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PERSPECTIVE: Anti-chrysotile crusaders oppose Jeffrey mine redevelopment

Calling themselves the Solidarity Delegation, seven individuals from Japan, Indonesia, Korea and India came to Quebec this week in an attempt to stop the provincial government from financing underground redevelopment at the Jeffrey mine in...



Calling themselves the Solidarity Delegation, seven individuals from Japan, Indonesia, Korea and India came to Quebec this week in an attempt to stop the provincial government from financing underground redevelopment at the Jeffrey mine in Asbestos, QC. The delegates are demanding that chrysotile mining in Quebec and Canada cease, saying the product is a hazard to health.

Although strict standards govern the mining and use of asbestos in Canada, the same is not true in many developing countries.

“In Quebec, it is illegal for people to be exposed to damaged pieces of asbestos. In Asia, this is common,” said one delegate. “Broken pieces of asbestos cement are re-used for homes and children play amongst asbestos cement rubble. Many people have never even heard of asbestos, but that doesn’t stop it from killing them.”

The debate concerning the safe use of asbestos is far from over. It has been re-ignited as a group of international investors wants to purchase the Jeffrey mine. Plans call for mining to cease in the pit and move underground. Production will expand from 15,000 to 180,000 t/y in 2012 and eventually to 225,000 tonnes. Accomplishing that will take an $80-million investment and create 500 jobs. The plans are supported by the Asbestos community and those who would like to have those jobs.

The investors have pledged to pay for audits of their customers carried out either by government officials or third-party experts. They have also pledged to increase safe usage at the level of end users and to eliminate ignorance through education.

The Mouvement Pro Chrysotile, a Quebec group backing the mine expansion, said in a press release, “Rather than involving themselves in an internal debate over the development of Quebec’s natural resources, why didn’t members of the Asian delegation ask political leaders in their own countries to adopt and enforce strict safe-use measures, not only for chrysotile, but for all the alternative fibres and products, whose safety has not been demonstrated?”

That in a nutshell is the problem. The investors wanting to own the Jeffrey mine will have to ensure that the product is mined safely, and they must sell it only to responsible customers. But can they really assure the public that chrysotile will be used and handled safely at every project on which it is used?

If their educational efforts are successful, the debate may finally shift toward responsible asbestos use instead of a total ban on a product needed for sewers and housing in many parts of the world.


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2 Comments » for PERSPECTIVE: Anti-chrysotile crusaders oppose Jeffrey mine redevelopment
  1. Gopal Krishna says:

    Silence of Canadian House of Commons in the matter of human rights violations due to exposure from Canadian asbestos is deafening. Ban Asbestos Network of India (BANI) which is working to make India asbestos free feels that Canada lost its place as a non-Permanent Member in the UN Security Council because it is fast loosing its reputation as a civilized nation. BANI is responding to public health crisis in India due to trade in asbestos. There is an epidemic of incurable asbestos related diseases and India does not have the most environmental and occupational health infrastructure to even diagnose the asbestos disease. There is not a single building in India which is asbestos free. In such a context, BANI demands that ban on asbestos must be made a pre-condition for the proposed free trade agreement between India and Canada.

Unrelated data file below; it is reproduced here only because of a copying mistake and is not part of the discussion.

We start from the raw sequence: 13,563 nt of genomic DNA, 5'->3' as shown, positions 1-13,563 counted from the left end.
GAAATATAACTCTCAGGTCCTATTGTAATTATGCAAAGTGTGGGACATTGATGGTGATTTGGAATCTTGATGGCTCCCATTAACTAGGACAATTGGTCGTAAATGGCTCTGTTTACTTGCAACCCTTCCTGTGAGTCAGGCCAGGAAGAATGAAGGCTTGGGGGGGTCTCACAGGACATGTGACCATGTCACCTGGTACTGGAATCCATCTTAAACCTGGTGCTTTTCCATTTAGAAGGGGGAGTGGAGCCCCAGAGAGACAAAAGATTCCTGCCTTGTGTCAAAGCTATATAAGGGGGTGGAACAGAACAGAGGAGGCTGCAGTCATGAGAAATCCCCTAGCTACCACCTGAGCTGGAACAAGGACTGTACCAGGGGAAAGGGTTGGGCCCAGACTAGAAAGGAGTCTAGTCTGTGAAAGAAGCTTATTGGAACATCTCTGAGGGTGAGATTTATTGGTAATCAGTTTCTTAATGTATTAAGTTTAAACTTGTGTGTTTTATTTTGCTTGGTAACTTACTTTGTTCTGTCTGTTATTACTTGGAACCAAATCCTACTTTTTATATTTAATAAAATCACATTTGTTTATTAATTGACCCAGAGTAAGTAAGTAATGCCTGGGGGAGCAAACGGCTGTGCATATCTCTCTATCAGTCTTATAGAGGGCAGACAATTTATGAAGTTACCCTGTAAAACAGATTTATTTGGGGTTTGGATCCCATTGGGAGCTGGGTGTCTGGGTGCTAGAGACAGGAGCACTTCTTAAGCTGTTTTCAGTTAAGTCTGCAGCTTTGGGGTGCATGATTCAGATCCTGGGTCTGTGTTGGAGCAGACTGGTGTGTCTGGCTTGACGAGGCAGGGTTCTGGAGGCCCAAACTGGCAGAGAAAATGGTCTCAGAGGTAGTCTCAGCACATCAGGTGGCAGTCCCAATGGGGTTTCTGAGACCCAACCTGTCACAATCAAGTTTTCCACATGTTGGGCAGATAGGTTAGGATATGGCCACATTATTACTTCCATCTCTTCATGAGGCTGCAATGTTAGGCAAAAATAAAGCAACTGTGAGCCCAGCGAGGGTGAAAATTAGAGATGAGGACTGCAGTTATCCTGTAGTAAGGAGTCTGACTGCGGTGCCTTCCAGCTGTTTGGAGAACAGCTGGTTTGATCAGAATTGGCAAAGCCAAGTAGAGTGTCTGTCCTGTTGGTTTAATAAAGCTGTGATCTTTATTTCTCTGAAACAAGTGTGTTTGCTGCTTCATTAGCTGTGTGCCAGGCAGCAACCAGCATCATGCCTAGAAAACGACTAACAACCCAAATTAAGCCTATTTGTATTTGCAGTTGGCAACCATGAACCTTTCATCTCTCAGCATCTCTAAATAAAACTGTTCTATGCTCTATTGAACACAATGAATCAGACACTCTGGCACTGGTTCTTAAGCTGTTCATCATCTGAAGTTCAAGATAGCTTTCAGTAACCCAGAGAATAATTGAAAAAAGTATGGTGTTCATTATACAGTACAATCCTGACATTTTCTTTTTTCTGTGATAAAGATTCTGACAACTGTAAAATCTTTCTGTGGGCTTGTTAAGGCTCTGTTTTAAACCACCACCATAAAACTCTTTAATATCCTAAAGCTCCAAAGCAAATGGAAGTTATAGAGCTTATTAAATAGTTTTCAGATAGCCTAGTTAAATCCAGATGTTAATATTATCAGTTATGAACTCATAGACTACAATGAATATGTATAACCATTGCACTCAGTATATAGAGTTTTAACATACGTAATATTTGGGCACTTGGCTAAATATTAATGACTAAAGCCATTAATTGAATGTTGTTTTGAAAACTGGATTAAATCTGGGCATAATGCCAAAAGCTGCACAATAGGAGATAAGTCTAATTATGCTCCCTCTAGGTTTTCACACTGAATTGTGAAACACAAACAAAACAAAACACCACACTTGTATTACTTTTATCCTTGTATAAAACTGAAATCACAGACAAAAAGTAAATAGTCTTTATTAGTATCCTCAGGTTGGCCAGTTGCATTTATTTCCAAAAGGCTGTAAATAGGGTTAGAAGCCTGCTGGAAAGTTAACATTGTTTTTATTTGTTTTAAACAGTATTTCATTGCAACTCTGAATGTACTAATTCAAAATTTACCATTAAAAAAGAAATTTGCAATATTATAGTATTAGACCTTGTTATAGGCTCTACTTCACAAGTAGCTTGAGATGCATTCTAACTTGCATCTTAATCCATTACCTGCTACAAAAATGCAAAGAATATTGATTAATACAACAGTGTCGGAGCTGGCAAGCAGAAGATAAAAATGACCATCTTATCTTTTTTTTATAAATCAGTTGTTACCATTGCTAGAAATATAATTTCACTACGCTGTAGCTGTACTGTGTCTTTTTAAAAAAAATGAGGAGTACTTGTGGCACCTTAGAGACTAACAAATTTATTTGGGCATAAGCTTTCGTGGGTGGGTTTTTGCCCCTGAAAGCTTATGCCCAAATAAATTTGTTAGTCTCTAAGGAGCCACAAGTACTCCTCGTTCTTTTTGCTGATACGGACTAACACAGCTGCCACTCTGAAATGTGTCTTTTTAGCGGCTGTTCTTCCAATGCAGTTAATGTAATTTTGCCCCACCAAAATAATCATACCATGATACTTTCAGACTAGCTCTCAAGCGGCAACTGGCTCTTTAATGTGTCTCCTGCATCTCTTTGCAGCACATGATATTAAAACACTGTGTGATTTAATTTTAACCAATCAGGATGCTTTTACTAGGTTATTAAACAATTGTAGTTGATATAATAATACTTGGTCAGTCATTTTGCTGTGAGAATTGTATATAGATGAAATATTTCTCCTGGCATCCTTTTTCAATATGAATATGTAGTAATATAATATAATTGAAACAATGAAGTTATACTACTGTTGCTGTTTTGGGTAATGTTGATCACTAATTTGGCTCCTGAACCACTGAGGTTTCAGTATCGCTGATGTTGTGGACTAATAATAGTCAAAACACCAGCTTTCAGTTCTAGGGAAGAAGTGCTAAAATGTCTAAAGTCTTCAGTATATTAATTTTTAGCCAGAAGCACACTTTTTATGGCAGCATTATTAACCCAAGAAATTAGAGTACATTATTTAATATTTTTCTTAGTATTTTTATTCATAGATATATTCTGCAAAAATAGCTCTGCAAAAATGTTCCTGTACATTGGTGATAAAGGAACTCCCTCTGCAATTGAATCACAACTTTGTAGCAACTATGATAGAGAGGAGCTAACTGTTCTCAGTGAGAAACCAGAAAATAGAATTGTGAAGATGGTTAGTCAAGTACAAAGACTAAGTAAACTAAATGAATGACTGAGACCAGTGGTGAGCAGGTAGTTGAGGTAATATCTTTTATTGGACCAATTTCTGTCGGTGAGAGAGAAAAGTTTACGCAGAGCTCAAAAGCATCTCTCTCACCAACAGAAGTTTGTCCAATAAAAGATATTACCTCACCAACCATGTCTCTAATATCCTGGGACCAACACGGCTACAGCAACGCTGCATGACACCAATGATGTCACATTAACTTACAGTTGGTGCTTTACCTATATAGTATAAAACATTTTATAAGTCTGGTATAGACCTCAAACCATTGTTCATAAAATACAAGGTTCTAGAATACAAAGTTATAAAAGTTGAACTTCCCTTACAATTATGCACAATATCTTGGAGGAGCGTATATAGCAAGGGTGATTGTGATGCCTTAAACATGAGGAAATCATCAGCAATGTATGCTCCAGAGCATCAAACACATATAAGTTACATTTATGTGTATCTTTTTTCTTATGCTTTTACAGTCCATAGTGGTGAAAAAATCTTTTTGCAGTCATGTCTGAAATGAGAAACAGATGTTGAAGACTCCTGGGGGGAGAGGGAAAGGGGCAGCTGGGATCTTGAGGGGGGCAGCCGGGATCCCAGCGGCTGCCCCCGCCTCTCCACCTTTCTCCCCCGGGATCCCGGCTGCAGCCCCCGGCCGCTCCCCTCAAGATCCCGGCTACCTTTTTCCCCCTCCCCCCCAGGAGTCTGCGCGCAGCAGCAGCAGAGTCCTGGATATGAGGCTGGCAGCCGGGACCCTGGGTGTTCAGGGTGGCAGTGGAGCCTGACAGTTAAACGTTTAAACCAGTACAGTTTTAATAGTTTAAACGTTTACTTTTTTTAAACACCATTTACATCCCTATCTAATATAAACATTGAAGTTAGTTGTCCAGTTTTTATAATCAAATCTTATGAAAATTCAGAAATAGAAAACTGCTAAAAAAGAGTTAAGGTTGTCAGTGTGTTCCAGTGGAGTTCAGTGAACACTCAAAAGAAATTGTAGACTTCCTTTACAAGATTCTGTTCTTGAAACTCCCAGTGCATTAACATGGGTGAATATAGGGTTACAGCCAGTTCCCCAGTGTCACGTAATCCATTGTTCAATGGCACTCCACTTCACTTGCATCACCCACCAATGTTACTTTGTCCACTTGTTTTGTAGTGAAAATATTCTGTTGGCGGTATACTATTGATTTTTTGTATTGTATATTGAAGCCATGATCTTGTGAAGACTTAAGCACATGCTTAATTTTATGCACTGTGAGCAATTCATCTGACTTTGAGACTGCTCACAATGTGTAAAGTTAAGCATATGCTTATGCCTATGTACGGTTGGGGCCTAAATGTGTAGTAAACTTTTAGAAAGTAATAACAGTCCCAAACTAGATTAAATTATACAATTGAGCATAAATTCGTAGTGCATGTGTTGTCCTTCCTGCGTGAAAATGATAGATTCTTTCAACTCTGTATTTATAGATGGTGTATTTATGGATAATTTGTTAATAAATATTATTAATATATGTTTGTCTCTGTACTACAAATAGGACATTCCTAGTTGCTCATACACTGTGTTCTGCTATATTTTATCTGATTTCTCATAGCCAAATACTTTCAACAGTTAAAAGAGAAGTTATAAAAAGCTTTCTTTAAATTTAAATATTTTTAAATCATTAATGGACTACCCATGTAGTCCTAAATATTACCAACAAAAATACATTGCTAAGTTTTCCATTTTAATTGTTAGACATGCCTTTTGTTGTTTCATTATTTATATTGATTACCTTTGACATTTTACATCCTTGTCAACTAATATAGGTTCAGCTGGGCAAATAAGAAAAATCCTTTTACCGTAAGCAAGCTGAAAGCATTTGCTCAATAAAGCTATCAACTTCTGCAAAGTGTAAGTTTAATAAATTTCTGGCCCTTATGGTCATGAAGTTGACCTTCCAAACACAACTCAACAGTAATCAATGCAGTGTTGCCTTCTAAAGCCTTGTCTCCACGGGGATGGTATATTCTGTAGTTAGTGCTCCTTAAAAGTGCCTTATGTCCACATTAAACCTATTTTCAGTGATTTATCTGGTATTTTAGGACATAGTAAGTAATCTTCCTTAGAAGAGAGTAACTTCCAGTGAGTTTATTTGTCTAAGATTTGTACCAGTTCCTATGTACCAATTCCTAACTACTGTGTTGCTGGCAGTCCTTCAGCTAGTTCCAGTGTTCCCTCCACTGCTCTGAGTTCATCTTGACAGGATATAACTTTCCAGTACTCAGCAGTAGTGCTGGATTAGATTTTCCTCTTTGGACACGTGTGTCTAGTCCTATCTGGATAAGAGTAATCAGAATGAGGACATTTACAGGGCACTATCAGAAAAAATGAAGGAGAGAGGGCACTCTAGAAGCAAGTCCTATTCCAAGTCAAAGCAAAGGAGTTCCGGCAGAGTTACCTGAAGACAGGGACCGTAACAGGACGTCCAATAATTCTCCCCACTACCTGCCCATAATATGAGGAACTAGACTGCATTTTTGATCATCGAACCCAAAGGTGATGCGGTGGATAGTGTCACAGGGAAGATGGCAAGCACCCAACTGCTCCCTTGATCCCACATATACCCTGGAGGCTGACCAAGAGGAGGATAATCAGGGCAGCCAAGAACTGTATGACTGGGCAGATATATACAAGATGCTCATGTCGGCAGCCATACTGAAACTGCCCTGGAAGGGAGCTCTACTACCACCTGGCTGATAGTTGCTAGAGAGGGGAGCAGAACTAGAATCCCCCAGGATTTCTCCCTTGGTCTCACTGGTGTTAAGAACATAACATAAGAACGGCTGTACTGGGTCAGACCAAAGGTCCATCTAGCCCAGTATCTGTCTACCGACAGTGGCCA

Even a helicopter carrying the President of India hit an asbestos shed at the Bhubaneshwar airport, Orissa (a province in India) on December 9, 2009. The fact is that such asbestos sheds pose a health, environmental and occupational risk to everybody. In 2006 alone there were more than 1,000 mesothelioma deaths (asbestos related fatal disease) in Japan which along with some 52 countries have banned asbestos. Indians await a similar fate. Canadian and Quebec government must desist from providing fiscal support to an industry which is liable for the disease and death of millions of workers and consumers.

    Canadian parliament must show its legislative will and stop the group of international investors who want to purchase the Jeffrey mine which will lead to production of killer fibers of asbestos to expand from 15,000 to 180,000 tonne/year in 2012 and eventually to 225,000 tonnes.

  2. Travis Michael says:

    It seems that whether the asbestos mining operations want to admit it or not, they are exporting a poison. This toxic material has been linked to asbestosis, lung cancer and mesothelioma. It is the duty of everyone involved in distribution to properly educated themselves on the situation they are putting other countries in, including whether or not the countries have safety policies in place to handle such a hazardous material. TM, http://www.banasbestosnow.com

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